Well, it’s been a long time since my last entry. I guess people have figured out the pattern that when I’m busy with something else, I neglect to update the site or devise more content. Because music is the main theme of this site, the current situation throughout the Gulf Coast Region affected by Hurricane Katrina is a relevant issue. Besides my personal ties to friends and their families in the area (Shaun, Ilsa, Charlie, Bob - my thoughts are with you), the city of New Orleans has been a such a vital part of music–more than I ever realized.
French plantation owners allowed slaves to delve into the arts and music. These musicians became part of life in New Orleans–performing in marching bands for parties and parades, and even in an all black symphony orchestra formed in the 1830s. The musical heritage of New Orleans led to the development of the traditions of jazz and blues.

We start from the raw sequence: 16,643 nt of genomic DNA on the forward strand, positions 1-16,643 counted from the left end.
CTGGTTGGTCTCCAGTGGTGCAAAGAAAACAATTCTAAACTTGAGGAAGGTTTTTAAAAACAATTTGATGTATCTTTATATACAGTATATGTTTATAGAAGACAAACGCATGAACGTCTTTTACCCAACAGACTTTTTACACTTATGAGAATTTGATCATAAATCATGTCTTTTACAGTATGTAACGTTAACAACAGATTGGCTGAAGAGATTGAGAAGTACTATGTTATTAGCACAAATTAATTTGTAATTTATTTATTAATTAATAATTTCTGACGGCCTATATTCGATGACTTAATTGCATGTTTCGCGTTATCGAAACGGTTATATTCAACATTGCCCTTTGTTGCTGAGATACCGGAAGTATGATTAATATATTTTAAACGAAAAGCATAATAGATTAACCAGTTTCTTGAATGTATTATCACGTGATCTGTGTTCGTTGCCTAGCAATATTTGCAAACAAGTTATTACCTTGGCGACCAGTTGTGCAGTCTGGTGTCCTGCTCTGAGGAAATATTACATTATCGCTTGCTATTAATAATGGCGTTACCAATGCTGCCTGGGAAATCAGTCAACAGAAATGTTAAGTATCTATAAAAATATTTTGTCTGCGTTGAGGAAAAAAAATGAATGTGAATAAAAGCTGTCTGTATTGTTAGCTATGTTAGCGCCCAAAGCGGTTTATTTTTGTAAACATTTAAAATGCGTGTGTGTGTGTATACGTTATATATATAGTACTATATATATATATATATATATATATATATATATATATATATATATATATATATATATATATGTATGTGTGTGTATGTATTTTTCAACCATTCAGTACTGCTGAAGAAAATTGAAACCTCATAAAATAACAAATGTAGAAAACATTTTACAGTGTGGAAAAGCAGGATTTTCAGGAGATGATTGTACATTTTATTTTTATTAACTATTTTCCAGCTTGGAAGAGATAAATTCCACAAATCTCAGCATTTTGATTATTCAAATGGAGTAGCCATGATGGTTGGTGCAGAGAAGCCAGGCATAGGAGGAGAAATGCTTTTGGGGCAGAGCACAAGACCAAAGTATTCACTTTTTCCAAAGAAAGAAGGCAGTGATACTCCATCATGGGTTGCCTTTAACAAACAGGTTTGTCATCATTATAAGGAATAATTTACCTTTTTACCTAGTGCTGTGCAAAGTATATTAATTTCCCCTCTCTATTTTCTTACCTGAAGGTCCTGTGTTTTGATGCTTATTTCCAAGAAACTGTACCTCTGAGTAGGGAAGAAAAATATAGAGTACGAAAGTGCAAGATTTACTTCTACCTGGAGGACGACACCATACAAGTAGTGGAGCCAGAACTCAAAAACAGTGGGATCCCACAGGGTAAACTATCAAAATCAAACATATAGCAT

The early traditions of jazz usually go unrecognized for their influence in the recording industry. Early recordings were limited by the duration (3 minutes) and fidelity of the 10-inch 78 records. Artists, like Louis Armstrong developed compositions and performance techniques that worked around these restrictions and developed ‘really old-school’ dance records. Vocal Artists and lyricists developed blues recordings in a similar manner which established vocal stylizing and formats that have lasted through the century. There is a connection between these traditions and current electronic/dance music, and the heritage of our DJ Culture can be traced back to New Orleans.
So next time you’re downloading that ripped album, think about that 10 to 20 bucks you saved and perhaps send it along to the American Red Cross or some other worthwhile charity helping out those in need. (crap…you’re probably immune to guilt tactics